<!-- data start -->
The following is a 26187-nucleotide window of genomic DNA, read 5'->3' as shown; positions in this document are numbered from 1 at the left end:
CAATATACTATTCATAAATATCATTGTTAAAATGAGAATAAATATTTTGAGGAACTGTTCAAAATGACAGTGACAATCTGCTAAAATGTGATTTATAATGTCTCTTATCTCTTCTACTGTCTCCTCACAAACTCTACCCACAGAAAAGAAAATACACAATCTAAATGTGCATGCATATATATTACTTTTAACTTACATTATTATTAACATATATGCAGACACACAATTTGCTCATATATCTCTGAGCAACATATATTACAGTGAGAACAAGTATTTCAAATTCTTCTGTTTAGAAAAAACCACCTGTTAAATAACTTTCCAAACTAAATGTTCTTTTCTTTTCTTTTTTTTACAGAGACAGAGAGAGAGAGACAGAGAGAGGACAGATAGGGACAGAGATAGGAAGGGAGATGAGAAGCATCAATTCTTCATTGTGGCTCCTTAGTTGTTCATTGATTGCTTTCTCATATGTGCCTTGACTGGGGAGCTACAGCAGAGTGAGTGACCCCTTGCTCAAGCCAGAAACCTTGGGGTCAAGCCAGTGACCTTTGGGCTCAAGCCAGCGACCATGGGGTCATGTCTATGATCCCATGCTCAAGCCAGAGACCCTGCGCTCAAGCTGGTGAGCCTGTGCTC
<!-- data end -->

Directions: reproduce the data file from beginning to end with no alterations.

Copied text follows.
The following is a 26187-nucleotide window of genomic DNA, read 5'->3' as shown; positions in this document are numbered from 1 at the left end:
CAATATACTATTCATAAATATCATTGTTAAAATGAGAATAAATATTTTGAGGAACTGTTCAAAATGACAGTGACAATCTGCTAAAATGTGATTTATAATGTCTCTTATCTCTTCTACTGTCTCCTCACAAACTCTACCCACAGAAAAGAAAATACACAATCTAAATGTGCATGCATATATATTACTTTTAACTTACATTATTATTAACATATATGCAGACACACAATTTGCTCATATATCTCTGAGCAACATATATTACAGTGAGAACAAGTATTTCAAATTCTTCTGTTTAGAAAAAACCACCTGTTAAATAACTTTCCAAACTAAATGTTCTTTTCTTTTCTTTTTTTTACAGAGACAGAGAGAGAGAGACAGAGAGAGGACAGATAGGGACAGAGATAGGAAGGGAGATGAGAAGCATCAATTCTTCATTGTGGCTCCTTAGTTGTTCATTGATTGCTTTCTCATATGTGCCTTGACTGGGGAGCTACAGCAGAGTGAGTGACCCCTTGCTCAAGCCAGAAACCTTGGGGTCAAGCCAGTGACCTTTGGGCTCAAGCCAGCGACCATGGGGTCATGTCTATGATCCCATGCTCAAGCCAGAGACCCTGCGCTCAAGCTGGTGAGCCTGTGCTC